Tickets for the Great American Beer Festival go on sale this week, and as usual they likely will sell out within minutes — if not seconds. The price this year has stayed the same as last year, at $85 per session, but the country's biggest beer bash will be much earlier, from September 20-22, rather than the more typical early- to mid-October time frame. But that's not the only thing that has changed.
But first, here's what you need to know about buying tickets. Sales begin on the AXS website beginning at 10 a.m. on Tuesday, July 31, but only for members of the Brewers Association and the American Homebrewers Association. Ticket sales for the general public begin at 10 a.m. on Wednesday, August 1. There will be a total of four sessions: one each night on Thursday, Friday and Saturday, and a fourth session, for BA and AHA members only, on Saturday afternoon.
New Ticket Vendor
In November 2014, the City of Denver passed a rule establishing the AXS ticketing company as the exclusive ticketing provider for city venues, including Red Rocks, the DCPA and the Colorado Convention Center. Existing contracts had to be honored, however, which meant that GABF worked with Ticketmaster through last year. Now the job of handling the onslaught of demand will go to AXS. Hopefully that company can handle the crush better than Ticketmaster did in 2013, when there was a bit of a kerfuffle. How will this affect you? You'll need to set up an AXS account in advance if you don't already have one.
Much More Space
GABF has added 100,000 square feet of space at the Colorado Convention Center, bringing the total to about 584,000 square feet in all six halls. That's a lot of room, and festival organizers at the Brewers Association say it will give attendees more room to stretch out or sit down. There will also be an expanded Meet the Brewer area (see below), more games and activities, and other special areas. Oh, and for the first time since 2015, GABF will sell more tickets, but only 2,000 more. So the total number for the four sessions will increase from 60,000 to 62,000. The previous increase three years ago was from 49,000 to 60,000.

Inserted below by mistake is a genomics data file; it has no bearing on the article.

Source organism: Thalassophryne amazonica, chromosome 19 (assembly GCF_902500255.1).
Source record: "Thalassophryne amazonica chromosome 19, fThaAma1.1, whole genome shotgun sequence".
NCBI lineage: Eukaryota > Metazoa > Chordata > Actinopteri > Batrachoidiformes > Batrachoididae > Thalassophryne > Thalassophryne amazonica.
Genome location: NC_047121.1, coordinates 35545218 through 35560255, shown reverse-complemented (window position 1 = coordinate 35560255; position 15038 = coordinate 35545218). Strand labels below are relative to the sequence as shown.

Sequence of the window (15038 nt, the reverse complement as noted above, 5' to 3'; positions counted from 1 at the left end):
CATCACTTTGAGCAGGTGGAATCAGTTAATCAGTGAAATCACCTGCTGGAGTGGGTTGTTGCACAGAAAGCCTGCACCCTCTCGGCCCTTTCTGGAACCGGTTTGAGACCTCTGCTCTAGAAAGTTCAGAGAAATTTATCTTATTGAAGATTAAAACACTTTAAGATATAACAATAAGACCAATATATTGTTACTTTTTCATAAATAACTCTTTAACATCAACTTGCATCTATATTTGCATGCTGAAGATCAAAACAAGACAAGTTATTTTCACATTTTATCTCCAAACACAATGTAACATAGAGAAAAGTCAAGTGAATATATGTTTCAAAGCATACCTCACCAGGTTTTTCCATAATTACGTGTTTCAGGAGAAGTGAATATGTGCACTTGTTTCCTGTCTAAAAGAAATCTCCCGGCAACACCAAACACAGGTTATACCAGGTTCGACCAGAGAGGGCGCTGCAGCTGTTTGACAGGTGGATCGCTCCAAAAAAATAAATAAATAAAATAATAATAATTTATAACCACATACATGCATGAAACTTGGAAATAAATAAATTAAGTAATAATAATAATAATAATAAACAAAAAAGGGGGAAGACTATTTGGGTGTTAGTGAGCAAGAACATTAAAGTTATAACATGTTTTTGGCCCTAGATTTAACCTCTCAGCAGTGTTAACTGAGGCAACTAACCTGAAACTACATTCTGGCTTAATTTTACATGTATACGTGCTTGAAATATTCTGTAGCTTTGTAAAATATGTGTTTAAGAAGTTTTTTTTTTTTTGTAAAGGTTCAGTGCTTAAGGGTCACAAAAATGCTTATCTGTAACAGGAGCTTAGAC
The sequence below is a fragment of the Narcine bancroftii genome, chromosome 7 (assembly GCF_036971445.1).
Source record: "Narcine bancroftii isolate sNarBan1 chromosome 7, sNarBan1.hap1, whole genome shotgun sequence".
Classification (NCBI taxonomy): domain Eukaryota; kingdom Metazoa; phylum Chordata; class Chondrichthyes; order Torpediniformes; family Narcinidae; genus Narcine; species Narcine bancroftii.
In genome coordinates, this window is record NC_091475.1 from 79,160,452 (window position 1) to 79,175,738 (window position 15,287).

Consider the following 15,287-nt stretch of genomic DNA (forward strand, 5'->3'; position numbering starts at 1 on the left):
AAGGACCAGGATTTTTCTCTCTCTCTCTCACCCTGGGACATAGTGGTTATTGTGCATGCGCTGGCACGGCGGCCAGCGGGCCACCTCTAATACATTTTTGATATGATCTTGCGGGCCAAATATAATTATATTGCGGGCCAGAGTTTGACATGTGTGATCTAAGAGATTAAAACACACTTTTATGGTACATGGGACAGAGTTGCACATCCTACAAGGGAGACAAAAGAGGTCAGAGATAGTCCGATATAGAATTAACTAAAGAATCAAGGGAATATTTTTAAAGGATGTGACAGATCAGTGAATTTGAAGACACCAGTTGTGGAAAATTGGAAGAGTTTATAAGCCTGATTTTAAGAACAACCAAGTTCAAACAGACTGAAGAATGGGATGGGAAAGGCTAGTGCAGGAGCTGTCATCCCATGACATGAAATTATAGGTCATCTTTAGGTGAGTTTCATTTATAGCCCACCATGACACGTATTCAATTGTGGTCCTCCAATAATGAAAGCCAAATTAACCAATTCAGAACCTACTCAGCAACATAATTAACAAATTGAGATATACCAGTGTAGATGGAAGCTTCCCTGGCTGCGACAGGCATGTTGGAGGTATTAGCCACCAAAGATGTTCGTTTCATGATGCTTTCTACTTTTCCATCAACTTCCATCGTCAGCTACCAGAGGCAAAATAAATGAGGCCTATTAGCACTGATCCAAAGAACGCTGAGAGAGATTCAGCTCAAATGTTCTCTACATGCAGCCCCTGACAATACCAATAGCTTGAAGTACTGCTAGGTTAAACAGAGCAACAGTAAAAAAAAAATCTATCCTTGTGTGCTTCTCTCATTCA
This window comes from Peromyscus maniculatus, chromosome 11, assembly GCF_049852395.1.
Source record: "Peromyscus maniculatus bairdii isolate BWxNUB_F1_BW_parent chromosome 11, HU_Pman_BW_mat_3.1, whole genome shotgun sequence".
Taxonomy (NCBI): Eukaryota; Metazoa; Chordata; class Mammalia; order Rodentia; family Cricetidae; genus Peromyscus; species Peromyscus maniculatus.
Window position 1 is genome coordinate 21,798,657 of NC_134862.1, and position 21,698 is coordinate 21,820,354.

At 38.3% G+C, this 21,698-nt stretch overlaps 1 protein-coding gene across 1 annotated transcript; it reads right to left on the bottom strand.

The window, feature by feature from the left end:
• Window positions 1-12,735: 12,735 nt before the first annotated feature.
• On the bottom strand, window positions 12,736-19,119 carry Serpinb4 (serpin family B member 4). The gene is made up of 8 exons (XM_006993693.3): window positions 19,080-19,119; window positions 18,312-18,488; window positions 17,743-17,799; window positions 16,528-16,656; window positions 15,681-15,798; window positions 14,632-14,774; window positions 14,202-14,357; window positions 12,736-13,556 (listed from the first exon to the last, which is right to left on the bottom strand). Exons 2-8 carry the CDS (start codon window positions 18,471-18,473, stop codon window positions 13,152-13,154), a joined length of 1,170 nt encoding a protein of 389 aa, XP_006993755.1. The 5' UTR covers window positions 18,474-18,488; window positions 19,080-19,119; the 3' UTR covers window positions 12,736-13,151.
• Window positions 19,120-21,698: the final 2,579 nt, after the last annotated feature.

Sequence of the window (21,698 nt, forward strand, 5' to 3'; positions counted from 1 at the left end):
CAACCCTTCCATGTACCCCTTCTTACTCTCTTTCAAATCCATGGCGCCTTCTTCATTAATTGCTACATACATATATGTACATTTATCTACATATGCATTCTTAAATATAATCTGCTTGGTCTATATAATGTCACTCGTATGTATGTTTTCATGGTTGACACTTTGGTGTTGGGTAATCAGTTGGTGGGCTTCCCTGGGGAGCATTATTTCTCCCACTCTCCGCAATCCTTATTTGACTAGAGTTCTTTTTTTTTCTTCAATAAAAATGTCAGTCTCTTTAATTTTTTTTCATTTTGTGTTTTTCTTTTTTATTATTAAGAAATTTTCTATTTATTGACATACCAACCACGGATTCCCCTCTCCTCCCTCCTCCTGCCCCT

The fest is a whopping three weeks earlier than it has been for the past few years. That's good for some reasons (the weather will likely be better) and bad for others (it conflicts with Denver's Oktoberfest and Colorado Rockies baseball). But it has definitely snuck up on us. Convention planning is a delicate game, so these dates were likely selected years ago, but organizers say it will return to early October in 2019.
Breweries Arranged in Alphabetical Order
For the first time in a long time, the breweries will be arranged in alphabetical order rather than by region, which is how the hall has been laid out for more than a decade. This is a welcome change, since the geographical layout didn't have much rhyme or reason to it and made it difficult to find breweries. And organizers have added this pro tip: Breweries with “the” in their name will be listed under the first word following “the.” So, The Bruery will be under B and The Post will be under P.
No Fresh Hops Category